Sunday, May 12, 2013 is Fibromyalgia Awareness Day.
Sunday, May 12, 2013 is Fibromyalgia Awareness Day. In the past couple of years the word "fibromyalgia" was been ever-present in TV and magazine advertisements for a slew of medications, but what is it? Ads don't really give us a good picture of what this illness is or what it does to those impacted by it.
Fibromyalgia is a collection of signs, symptoms and medical problems that occur together, but are not related to a specific identifiable cause although new research points to a malfunction in the nervous system. With it's vague "official" description, fibromyalgia is incomprehensible to many and frustratingly cruel to those who have it, as it does not just impact the sufferer, but also their family, friends and co-workers.
Some of the more common symptoms of "fibro," as those in the know often call it, are:
• Daily pain in parts or all of the body
• Sleep disturbance
• Chronic fatigue
• Impaired cognitive function
• Depression and anxiety
• Cold/heat intolerance
• Digestive issues
Sounds like a fun time, doesn't it? Symptoms vary drastically between individuals. One person may be a-okay with only a small dose of sleep medication each night, while others find themselves unable to work or perform activities of daily living. It affects both men and women and can strike at almost any age from juvenile onset through one's retirement years. Studies also show that it tends to have a genetic component, often running in families.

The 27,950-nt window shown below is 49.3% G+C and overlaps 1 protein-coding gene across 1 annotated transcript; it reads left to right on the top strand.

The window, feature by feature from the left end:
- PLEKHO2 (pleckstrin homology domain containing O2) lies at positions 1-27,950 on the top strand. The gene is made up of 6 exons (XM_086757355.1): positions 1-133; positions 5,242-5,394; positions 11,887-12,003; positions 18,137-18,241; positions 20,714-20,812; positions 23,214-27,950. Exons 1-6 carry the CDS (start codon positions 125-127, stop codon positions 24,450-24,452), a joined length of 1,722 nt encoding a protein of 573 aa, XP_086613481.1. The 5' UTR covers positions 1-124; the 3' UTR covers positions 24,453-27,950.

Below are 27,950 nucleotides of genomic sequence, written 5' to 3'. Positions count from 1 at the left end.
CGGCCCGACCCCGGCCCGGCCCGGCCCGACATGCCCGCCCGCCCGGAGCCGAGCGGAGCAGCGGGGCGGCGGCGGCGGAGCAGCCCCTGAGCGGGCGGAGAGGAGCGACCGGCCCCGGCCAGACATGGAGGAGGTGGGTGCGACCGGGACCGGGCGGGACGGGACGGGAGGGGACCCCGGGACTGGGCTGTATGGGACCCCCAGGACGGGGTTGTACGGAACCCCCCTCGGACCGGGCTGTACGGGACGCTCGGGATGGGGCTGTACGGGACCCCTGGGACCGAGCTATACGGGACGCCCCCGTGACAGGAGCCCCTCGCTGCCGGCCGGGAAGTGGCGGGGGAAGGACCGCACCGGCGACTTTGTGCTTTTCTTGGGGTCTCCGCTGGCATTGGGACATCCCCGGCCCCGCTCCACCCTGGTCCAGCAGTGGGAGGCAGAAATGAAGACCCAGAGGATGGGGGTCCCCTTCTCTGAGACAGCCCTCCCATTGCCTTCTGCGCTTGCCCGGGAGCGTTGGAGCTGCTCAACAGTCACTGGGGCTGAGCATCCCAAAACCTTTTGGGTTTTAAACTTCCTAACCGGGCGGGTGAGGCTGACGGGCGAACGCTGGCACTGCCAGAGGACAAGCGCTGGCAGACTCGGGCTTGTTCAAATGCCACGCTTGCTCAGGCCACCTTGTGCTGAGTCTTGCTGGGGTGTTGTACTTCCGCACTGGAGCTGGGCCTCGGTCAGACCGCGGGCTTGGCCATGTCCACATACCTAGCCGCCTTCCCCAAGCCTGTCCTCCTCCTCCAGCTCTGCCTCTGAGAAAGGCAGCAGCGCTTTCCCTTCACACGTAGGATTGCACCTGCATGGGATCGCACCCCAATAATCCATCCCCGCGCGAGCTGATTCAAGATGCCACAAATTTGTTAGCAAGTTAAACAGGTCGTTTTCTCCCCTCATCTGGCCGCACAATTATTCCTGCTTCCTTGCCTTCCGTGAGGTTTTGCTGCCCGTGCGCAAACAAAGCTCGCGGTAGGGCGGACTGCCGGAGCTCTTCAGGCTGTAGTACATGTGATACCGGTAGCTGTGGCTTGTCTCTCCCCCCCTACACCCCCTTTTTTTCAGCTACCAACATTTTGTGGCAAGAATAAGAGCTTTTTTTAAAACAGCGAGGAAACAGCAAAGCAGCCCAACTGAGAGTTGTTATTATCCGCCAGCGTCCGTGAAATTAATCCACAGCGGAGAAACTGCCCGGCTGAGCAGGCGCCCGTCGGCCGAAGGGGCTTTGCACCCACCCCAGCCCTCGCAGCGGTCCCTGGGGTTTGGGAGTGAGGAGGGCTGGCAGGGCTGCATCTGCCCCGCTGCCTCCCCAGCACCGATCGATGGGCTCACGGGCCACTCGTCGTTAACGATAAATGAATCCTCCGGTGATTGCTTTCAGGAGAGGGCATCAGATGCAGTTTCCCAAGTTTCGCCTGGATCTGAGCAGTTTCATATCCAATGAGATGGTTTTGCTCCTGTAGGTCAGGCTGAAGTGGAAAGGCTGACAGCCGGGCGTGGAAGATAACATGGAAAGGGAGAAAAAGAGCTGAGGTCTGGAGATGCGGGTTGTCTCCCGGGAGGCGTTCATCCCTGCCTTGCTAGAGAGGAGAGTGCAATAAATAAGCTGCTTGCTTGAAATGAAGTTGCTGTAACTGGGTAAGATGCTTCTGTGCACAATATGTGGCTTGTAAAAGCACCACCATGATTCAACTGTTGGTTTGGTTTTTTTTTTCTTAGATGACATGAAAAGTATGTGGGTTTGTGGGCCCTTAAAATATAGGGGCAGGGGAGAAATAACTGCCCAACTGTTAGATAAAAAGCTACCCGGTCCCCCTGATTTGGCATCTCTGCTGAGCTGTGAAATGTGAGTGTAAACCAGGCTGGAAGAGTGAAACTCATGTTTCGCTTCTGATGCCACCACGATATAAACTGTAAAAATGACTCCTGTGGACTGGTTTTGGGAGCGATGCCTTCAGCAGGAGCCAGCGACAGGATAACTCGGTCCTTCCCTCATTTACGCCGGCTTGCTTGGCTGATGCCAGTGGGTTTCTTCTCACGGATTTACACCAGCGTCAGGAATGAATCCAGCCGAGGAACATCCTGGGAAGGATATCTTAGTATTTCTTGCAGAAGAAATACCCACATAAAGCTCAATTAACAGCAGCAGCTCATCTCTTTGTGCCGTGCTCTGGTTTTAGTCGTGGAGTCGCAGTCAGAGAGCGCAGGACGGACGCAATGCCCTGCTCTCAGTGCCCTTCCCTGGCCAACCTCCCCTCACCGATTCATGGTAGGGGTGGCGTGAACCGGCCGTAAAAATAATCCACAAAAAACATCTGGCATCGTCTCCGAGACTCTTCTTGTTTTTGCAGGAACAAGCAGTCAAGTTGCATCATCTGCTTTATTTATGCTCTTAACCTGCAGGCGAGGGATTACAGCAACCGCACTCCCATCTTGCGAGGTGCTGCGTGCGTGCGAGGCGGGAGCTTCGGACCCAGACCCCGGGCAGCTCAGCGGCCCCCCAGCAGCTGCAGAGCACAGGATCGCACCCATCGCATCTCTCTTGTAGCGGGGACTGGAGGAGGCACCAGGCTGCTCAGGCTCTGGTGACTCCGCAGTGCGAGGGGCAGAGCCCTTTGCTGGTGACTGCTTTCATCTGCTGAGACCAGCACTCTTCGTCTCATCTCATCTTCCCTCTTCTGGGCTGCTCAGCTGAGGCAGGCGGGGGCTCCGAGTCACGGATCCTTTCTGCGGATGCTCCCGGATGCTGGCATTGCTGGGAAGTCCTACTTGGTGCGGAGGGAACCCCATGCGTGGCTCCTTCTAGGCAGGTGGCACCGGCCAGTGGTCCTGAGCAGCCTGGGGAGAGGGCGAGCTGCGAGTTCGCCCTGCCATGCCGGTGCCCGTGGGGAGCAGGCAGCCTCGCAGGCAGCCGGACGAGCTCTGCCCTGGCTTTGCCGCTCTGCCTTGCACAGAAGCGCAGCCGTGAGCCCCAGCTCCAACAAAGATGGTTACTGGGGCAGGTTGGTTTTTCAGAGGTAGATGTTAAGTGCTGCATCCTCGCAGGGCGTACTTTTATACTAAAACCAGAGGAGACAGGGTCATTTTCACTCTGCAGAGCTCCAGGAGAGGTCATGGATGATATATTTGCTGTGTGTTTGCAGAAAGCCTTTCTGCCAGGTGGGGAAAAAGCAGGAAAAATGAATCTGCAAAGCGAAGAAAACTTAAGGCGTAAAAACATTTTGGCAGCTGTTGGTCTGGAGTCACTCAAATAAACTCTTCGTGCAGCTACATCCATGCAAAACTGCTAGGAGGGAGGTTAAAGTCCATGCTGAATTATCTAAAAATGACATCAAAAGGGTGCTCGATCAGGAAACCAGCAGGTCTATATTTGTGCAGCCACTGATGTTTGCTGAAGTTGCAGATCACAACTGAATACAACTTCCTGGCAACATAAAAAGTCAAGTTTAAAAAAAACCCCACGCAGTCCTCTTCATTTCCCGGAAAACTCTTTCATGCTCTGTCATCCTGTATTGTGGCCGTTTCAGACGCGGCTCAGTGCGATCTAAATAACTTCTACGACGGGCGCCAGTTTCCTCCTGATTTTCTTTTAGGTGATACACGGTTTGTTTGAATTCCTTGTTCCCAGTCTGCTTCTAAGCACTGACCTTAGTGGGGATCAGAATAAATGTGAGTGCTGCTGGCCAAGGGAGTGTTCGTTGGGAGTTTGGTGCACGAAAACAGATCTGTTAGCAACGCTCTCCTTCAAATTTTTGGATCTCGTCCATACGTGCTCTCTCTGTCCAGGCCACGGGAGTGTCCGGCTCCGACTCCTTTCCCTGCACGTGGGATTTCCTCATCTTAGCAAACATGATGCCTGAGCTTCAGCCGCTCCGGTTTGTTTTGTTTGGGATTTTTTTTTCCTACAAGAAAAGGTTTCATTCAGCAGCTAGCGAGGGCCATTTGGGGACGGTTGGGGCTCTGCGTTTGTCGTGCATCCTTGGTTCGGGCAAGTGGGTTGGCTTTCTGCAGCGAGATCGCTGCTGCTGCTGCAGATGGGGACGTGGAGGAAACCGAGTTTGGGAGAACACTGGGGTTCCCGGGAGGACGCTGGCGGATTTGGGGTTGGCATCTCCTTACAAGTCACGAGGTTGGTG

As unbelievable as it may seem, many people and some doctors still believe this debilitating condition is "just in your head". Ha! Maybe they should try it on for a day and then we'll see if they've changed their tune.
CARE and make Fibromyalgia visible
This year the National Fibromyalgia and Chronic Pain Association (NFMCPA) has chosen the them of CARE & Make Fibromyalgia Visible. The acronym CARE stands for:
• C - Contribute
• A - Advocate
• R - Research
• E - Educate
Contribute - If you know someone with fibromyalgia, try to find ways to contribute to their lives. Offer to help with yard work or to run errands if an afflicted person is going through a particularly bad flare-up.
Advocate - Encourage your fibro-affected loved ones to speak up for themselves at medical appointments, join support groups, and not to let their condition take over. They have fibromyalgia. It does not have them.
Research - You can do research to find out how to better support your friend or family member. Also, as a caregiver, find out how you can continue to keep a smile on your face while you deal with the emotional ups and downs often associated with sharing part of your life with someone who is chronically ill. In addition, consider donating to the NFMCPA toward their continued research into treatment options and cures.
Educate - You can't make a difference if you don't understand. As more and more members of the population are diagnosed with fibromyalgia each year, educate yourself. If fibromyalgia hasn't touched your life already, it may sometime in the future. For those living with fibromyalgia - remember you are the expert on the particulars of your condition. Keep yourself informed as to the latest news and share your needs with others.